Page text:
Panic disorder may provide a useful clinical model for studying the possible link between stress and heart disease. A direct relationship between mental stress and sudden death has been seen in special circumstances, such as inherited long-QT-interval syndromes, in which there is electrical instability of the heart muscle.13 In addition, rates of non-traumatic sudden death were markedly increased in people with underlying coronary disease during the 1994 Los Angeles earthquake.14 However, research on stress and heart disease has been hampered by disagreement over what constitutes stress and how to measure it. In panic disorder, the episodes of recurring, often inexplicable, anxiety can be regarded as repeated mental stress reactions. The study of cardiac risk during panic attacks may be a valid method for testing the general proposition that the clinical endpoints of ischaemic heart disease can be "triggered" by stressful events.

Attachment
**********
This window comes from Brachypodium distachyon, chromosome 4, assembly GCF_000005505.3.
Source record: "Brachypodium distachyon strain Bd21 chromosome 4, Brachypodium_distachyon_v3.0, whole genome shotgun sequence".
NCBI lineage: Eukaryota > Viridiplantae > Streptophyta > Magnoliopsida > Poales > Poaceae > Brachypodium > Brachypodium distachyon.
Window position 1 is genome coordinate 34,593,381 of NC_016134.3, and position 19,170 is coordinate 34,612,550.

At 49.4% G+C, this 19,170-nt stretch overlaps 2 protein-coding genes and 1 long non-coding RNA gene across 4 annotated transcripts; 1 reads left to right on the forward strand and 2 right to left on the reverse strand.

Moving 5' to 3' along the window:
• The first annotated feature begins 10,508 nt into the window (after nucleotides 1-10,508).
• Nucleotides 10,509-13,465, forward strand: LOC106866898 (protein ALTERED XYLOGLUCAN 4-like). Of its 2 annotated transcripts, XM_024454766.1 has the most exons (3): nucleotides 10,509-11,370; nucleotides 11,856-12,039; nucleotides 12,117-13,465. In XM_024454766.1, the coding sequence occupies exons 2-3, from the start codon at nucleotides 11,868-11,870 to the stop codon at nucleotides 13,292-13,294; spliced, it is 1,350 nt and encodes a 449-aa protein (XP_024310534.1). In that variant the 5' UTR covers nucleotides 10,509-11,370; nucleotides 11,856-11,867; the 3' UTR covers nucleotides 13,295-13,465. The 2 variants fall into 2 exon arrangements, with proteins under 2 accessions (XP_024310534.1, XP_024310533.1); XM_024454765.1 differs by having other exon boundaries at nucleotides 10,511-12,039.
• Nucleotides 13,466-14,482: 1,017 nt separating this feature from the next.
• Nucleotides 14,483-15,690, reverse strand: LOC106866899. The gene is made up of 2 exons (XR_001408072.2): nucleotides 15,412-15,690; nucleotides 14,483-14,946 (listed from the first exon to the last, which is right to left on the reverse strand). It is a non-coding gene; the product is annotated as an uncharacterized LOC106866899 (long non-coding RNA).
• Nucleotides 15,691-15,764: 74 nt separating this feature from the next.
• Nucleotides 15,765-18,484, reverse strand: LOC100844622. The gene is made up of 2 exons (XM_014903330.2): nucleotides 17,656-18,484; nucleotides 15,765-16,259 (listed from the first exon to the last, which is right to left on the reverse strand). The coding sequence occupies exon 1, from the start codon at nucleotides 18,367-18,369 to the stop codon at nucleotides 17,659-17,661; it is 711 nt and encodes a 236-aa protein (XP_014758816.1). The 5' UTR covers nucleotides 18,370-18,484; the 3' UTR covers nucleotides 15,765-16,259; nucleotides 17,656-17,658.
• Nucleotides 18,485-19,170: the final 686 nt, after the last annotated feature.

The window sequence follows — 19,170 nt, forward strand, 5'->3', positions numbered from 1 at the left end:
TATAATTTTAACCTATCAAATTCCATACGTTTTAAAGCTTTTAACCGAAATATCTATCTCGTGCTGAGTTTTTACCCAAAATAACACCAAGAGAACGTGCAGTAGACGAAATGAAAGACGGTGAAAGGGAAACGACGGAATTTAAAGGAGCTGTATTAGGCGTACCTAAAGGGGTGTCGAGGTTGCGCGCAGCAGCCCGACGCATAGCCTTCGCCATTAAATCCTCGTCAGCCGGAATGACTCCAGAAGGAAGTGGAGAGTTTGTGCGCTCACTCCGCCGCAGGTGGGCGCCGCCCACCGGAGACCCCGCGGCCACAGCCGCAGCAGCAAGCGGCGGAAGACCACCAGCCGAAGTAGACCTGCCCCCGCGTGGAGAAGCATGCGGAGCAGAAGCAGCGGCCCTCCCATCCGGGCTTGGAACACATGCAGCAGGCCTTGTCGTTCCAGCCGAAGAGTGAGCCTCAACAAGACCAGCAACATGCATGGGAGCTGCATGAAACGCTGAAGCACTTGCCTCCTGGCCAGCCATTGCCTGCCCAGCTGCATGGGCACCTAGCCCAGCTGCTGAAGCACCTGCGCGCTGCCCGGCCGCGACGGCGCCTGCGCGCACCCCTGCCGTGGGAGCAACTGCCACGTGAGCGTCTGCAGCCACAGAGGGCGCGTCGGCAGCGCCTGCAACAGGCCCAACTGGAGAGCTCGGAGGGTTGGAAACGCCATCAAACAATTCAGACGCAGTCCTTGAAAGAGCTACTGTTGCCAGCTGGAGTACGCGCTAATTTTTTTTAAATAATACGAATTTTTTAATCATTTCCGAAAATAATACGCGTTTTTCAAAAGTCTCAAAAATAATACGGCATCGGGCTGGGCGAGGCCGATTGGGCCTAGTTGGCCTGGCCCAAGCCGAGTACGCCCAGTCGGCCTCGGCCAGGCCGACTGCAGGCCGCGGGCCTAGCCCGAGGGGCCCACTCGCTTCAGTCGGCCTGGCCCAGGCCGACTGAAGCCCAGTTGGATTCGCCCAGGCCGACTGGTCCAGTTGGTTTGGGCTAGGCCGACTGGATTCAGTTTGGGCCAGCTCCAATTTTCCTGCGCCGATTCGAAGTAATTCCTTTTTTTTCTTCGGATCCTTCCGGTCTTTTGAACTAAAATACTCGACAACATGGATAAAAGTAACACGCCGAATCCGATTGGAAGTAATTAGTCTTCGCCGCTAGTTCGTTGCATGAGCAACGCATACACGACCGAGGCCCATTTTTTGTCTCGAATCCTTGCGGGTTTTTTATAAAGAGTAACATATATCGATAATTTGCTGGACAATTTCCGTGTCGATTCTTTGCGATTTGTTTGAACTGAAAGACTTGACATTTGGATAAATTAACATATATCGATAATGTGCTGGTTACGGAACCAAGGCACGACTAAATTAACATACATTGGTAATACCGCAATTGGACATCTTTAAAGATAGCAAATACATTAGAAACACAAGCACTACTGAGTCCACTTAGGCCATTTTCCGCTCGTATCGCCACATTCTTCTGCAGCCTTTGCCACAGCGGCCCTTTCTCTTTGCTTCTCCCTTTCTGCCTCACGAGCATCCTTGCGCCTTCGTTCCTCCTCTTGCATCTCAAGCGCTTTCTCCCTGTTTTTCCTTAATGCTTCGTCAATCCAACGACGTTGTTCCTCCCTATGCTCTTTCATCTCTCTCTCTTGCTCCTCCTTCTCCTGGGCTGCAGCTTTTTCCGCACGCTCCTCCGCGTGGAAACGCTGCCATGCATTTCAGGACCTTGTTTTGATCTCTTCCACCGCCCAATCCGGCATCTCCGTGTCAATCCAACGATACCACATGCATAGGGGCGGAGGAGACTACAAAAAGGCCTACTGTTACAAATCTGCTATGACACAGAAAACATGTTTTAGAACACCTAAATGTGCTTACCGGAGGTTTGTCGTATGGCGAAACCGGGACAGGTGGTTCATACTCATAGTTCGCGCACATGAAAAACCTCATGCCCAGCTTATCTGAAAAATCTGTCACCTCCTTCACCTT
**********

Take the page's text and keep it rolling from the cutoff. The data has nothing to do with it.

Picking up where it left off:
|This work was supported by a Project Grant from the National Heart Foundation of Australia and an Institute Grant to the Baker Medical Research Institute from the National Health and Medical Research Council of Australia. The contributions of Dr David Prior and Sister Leonie Johnston in the research cardiac catheter laboratory are gratefully acknowledged. The authors also wish to thank Dr Emmanuel G Manolas for provision, through the Epworth Hospital, of clinical and angiographic findings on his patient.|
(Received 28 Aug 1997, accepted 21 Jan 1998)
Authors' detailsBaker Medical Research Institute, Melbourne, VIC.
Virginia M Mansour, MB BS, Clinical Research Associate;
Jane M Thompson, MB BS, Clinical Research Associate;
Murray D Esler, PhD, FRACP, Associate Director.
Melbourne University, Melbourne, VIC.
Dominic J C Wilkinson, BMedSci, Medical Student.
Alfred Hospital Heart Centre, Melbourne, VIC.
Garry L Jennings, MD, FRACP, Director.
Medical Advisory Committee, The Melbourne Clinic, Melbourne, VIC.
Rosemary G Schwarz, FRANZCP, Chair.
Reprints: Professor M D Esler, Human Neurotransmitter Research
Laboratory, Baker Medical Research Institute, PO Box 348, Prahran,
E-mail: Esler AT Baker.edu.au